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Our mission is to promote excellence in clinical diagnosis, research, technical development, and education in cardiovascular imaging in Europe.
Our mission is to promote excellence in research, practice, education and policy in cardiovascular health, primary and secondary prevention.
Our mission is to reduce the burden of cardiovascular disease in Europe through percutaneous cardiovascular interventions.
Our mission is to improve the quality of life of the population by reducing the impact of cardiac rhythm disturbances and reduce sudden cardiac death.
Our mission is to improve quality of life and longevity, through better prevention, diagnosis and treatment of heart failure, including the establishment of networks for its management, education and research.
The ESC Working Groups' goal is to stimulate and disseminate scientific knowledge in different fields of cardiology.
The ESC Councils' goal is to share knowledge among medical professionals practising in specific cardiology domains.
OUR MISSION: TO REDUCE THE BURDEN OF CARDIOVASCULAR DISEASE
Dr. Ulrich Laufs
Session number: 101Session title: U-shape relationship in heart failure?Authors: Ulrich Laufs (Homburg, Germany)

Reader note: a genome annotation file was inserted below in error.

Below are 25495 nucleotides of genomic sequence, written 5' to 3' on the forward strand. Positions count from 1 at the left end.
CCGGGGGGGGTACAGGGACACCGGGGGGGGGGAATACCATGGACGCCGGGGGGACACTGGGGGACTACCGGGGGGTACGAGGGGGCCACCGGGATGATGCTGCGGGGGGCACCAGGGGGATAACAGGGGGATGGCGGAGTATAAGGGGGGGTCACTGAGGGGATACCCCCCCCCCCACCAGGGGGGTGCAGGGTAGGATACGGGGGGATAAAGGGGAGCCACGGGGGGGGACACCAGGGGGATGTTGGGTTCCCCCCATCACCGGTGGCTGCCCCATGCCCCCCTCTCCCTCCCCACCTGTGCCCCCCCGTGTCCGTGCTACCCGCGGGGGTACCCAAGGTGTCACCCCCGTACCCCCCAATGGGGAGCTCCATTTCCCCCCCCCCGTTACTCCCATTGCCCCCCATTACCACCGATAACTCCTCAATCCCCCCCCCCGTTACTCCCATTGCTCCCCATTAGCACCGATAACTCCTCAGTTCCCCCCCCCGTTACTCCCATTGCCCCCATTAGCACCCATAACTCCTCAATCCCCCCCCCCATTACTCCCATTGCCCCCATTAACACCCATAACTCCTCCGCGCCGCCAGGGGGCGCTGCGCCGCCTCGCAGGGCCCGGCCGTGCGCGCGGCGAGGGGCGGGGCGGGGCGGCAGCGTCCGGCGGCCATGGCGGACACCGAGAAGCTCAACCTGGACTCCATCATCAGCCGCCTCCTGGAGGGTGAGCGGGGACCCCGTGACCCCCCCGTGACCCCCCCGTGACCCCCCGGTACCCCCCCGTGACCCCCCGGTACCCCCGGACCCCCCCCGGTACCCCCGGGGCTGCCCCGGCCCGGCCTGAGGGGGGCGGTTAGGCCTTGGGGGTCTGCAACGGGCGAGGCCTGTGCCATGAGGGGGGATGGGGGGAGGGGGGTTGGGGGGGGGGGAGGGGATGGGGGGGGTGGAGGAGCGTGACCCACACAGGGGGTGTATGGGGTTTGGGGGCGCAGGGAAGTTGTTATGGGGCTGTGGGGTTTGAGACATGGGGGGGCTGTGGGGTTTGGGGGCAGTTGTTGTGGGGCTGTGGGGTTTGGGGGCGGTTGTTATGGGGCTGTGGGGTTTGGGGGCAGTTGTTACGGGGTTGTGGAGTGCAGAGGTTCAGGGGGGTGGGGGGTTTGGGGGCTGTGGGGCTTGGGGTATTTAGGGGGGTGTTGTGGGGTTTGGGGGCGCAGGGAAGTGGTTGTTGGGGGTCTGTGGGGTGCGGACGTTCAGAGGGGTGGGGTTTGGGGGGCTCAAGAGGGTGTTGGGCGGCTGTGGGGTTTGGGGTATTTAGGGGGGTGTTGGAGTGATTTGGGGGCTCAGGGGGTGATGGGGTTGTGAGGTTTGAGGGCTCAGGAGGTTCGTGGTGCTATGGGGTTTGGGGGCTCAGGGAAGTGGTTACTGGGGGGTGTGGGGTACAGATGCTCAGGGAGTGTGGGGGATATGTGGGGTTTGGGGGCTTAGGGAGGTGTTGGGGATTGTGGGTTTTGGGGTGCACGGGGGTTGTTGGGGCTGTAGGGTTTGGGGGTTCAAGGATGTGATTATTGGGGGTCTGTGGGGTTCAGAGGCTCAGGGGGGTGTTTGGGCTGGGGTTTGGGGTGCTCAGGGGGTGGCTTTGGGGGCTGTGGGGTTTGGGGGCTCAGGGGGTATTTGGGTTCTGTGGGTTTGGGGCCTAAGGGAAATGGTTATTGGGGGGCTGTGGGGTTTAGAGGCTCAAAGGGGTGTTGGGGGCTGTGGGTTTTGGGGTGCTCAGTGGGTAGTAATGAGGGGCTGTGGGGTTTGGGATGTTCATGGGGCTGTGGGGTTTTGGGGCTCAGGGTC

Recent epidemiological observations and interventional studies have shown that the relationship between several risk factors and outcomes in chronic heart failure is not linear, but in fact may be U-shaped, suggesting that detrimental effects may be observed on both sides of “optimal” risk factor modulation.In today’s session, G Bakris from Chicago explained the new Joint National Committee (JNC) 2013 recommendations for blood pressure goals <140/90 mmHg, and <150/90 mmHg for individuals >60 years of age. AL Clark from Kingston-Upon-Hull, in a provocative lecture called HbA1c a fat “red herring” that confuses surrogate laboratory values with clinical events. He suggested “not to measure it” and “not to treat it”. However, in a lively discussion this point of view was disputed. S von Haehling (Berlin) explained the U-shaped epidemiology of body weight and CHF. In individuals >70 years of age, no increase in mortality is associated with high body weight, only low BMI had a negative association with mortality. For patients with CHF, the “optimal” BMI is 28-32, however, only limited data are available for individuals with BMI >35. He presented unpublished DEXA scan studies that showed that body fat content correlates with lower mortality in CHF.I Pina, Bronx, USA, reviewed the complex data on salt consumption and CV events. Her summary was that no clear evidence supports strict recommendations for sodium restrictions in CHF patients. Flexible diuretic regimens are needed to avoid fluid depletion.AP Maggioni from Florence discussed the data showing that LDL-lowering by statins reduced the risk of myocardial infarction in primary and secondary prevention. However, in CHF, higher serum cholesterol is not negative, and the CORONA and GISSI-HF trials showed no mortality benefit of statins in CHF patients. Therefore, statins are not indicated for CHF. However, ongoing statin therapy after a recent myocardial infarction should not be discontinued. Finally, S Rosenkranz from Cologne presented epidemiologic and novel experimental research supporting beneficial effects of red wine contents, derived from mash fermentation of grape skins and seeds (polyphenols, catechins, flavonoids). All authors pointed out the need for further research and the need to re-think common recommendations on risk factor management in CHF.
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